Teachers need the opportunity to collaborate, they need to have a sense of ownership in their learning, and they need to feel valued. Their professional learning should be personalized. Most districts don’t have funding to send teachers to national conferences, or to host keynote speakers, but instead have found ways to revamp the look of Professional Learning to meet the needs of their staff in non-traditional ways. Here are few of the unique ways educators are given opportunities to expand their learning environment through creative measures.
One PL strategy that seems to work well are Edcamps. based on an unconference model. these are free discussion based sessions., and they are happening all across the world. The participants create the schedule and topics by writing their ideas on sticky notes, index cards, or whiteboards. The topics are organized into sessions. You attend the session your write down, and become the facilitator by leading the conversation. Participants can use the rule of two feet, and float between different sessions depending on their needs.
Saving time by emailing information ahead of time, creating videos, and online courses to disperse information. The time during PD can be spent on what matters most, tutorials and setups are sent ahead of time, so the focus of training can be on the integration and curriculum planning. Setting up accounts, logging in, and basic tutorials.
Online communities are a perfect way to expand learning and your personal learning network
Gamification relates to applying game thinking to a non-game context. Teacher execute challenges, level up and and complete competitions to earn recognition, in-house certification. Gamification can personalize learning for teachers. Prizes, Teachers can show their learner through a quiz, performance task or implementation in a lesson.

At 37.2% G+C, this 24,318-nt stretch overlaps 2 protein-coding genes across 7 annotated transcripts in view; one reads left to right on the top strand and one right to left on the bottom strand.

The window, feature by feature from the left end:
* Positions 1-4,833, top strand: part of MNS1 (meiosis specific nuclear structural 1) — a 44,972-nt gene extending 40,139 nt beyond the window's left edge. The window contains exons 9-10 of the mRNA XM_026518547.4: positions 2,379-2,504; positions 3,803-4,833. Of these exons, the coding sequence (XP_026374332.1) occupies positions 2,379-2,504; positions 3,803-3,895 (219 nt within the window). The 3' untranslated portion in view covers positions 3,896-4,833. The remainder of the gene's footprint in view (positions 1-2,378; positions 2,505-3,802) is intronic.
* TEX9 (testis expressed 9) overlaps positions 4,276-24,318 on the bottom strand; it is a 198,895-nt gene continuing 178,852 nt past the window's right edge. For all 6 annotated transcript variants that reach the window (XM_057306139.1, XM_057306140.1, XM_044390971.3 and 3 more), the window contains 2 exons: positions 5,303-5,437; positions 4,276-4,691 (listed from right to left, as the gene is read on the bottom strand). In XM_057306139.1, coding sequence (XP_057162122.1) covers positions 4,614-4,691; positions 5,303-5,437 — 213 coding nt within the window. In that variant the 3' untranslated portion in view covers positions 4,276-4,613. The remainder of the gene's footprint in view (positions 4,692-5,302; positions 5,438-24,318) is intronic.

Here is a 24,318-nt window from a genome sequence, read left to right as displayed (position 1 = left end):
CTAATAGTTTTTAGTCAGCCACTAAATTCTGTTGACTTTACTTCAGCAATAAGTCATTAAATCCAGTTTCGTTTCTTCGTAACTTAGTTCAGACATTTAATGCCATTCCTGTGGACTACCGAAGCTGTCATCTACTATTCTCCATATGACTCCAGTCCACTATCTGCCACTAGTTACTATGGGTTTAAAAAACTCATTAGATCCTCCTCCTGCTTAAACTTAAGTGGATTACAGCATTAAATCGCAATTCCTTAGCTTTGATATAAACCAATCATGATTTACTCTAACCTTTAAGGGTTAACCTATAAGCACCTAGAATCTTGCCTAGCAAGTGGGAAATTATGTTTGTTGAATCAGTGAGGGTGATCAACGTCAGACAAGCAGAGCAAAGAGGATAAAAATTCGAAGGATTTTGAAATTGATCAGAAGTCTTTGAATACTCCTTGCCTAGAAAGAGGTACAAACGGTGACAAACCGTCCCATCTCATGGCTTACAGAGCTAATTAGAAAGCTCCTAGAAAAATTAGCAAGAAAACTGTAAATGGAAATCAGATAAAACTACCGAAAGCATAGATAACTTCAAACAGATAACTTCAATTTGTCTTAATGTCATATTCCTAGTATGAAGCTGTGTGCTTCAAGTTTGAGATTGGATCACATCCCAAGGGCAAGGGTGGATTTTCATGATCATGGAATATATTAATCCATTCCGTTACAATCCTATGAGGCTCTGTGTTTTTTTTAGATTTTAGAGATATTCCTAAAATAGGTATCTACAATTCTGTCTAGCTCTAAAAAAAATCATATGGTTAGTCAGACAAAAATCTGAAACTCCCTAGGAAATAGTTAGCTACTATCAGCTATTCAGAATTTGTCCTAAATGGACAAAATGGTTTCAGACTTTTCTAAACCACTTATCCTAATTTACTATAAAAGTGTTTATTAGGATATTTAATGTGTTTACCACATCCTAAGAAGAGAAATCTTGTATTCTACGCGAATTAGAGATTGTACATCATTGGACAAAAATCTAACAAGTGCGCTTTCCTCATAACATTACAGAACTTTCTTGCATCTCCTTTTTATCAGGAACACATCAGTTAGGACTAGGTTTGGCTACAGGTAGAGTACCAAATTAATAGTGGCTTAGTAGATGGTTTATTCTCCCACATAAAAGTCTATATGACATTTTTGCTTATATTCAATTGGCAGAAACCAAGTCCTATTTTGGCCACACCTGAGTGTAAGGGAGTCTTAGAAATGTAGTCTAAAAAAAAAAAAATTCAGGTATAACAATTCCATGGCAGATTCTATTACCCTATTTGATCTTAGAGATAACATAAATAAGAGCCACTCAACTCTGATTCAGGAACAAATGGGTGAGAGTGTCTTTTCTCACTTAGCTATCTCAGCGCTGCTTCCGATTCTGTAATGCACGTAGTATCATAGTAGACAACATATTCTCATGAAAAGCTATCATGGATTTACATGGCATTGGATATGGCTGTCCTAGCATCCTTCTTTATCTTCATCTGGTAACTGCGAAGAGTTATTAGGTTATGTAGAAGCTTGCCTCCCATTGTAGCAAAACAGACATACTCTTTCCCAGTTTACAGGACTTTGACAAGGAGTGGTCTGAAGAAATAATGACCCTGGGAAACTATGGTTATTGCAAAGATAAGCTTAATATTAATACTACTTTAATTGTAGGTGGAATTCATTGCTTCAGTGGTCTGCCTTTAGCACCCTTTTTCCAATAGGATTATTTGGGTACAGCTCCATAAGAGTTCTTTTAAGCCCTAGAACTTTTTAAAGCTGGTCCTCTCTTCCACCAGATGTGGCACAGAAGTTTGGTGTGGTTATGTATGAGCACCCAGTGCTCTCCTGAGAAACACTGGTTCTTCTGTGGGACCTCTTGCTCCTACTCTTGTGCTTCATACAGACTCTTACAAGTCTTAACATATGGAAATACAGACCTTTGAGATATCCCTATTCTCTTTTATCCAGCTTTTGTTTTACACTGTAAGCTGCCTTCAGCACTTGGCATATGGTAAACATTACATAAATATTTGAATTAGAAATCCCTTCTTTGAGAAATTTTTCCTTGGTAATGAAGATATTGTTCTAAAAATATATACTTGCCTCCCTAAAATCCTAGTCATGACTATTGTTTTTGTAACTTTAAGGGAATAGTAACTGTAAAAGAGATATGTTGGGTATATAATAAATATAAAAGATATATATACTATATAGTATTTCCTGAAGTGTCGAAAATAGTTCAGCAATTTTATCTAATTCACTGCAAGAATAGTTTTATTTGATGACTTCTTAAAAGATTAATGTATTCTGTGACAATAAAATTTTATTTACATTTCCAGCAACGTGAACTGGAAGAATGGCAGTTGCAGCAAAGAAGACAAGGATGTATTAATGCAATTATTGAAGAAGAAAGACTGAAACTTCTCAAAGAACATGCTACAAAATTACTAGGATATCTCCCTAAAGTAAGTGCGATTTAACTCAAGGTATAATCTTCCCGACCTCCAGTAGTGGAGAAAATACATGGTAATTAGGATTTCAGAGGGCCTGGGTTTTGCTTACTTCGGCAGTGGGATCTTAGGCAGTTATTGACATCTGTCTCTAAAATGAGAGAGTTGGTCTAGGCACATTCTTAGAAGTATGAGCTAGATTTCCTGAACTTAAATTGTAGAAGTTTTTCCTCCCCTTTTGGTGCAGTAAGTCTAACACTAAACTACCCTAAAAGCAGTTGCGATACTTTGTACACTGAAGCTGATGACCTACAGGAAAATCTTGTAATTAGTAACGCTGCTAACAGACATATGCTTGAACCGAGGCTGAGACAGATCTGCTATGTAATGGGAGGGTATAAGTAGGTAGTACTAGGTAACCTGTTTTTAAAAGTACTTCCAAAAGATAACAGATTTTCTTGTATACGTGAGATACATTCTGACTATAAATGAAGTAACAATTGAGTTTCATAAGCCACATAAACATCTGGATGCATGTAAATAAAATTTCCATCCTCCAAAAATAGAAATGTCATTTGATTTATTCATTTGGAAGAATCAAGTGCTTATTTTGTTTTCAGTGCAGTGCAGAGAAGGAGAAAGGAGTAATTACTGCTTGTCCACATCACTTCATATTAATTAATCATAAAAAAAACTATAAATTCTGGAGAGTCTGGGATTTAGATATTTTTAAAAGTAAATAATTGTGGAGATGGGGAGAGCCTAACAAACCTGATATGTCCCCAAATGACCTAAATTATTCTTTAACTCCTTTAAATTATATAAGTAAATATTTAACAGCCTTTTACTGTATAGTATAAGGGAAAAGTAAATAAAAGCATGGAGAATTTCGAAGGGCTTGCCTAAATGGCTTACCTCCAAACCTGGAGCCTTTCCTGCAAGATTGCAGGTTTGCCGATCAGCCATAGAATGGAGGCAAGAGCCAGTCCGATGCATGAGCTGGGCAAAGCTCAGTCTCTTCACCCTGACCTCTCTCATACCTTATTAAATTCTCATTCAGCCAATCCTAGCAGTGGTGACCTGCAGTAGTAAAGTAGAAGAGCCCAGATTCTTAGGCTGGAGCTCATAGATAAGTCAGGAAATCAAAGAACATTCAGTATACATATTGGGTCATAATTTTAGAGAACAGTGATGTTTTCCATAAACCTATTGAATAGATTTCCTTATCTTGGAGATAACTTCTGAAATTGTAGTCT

Our district has created a leadership academy for teachers. this year long training model creates a small cadre of about 15 teachers that learn and work together. They connect across district grade levels and content. Other opportunities for collaboration is through cafe, tech talks and playdates. These are just informal sessions that educators can meet up to talk about whatever they want.
Setting learning goals that are individualized for teachers is ideal because it puts them in charge of their professional development. Teachers can choose how they they want to meet their goal, rather it be by attending a conference, workshop, or online tutorial, or face to face. Teachers set goals, and can create PLC’s with others with similar or the same goals. Create a survey using a simple Google drive or survey monkey survey.
The key to successful PD is creating professional learning experiences that support teachers to make learning faster, long-lasting and transferable. Changing the way we view professional development as a whole can certainly create impactful learning experiences for teachers, which has a domino effect in the classroom.
What works for you?
cross-posted at msedtechie.blogspot.com
Patricia Brown is the Technology Integration Coach at Old Bonhomme Elementary School in Saint Louis, MO, where she implemented the first annual OB Family Tech week and Digital Learning Day. As a classroom teacher, she was awarded a $25,000 Innovative Technology grant for her school. Read her blog at msedtechie.blogspot.com.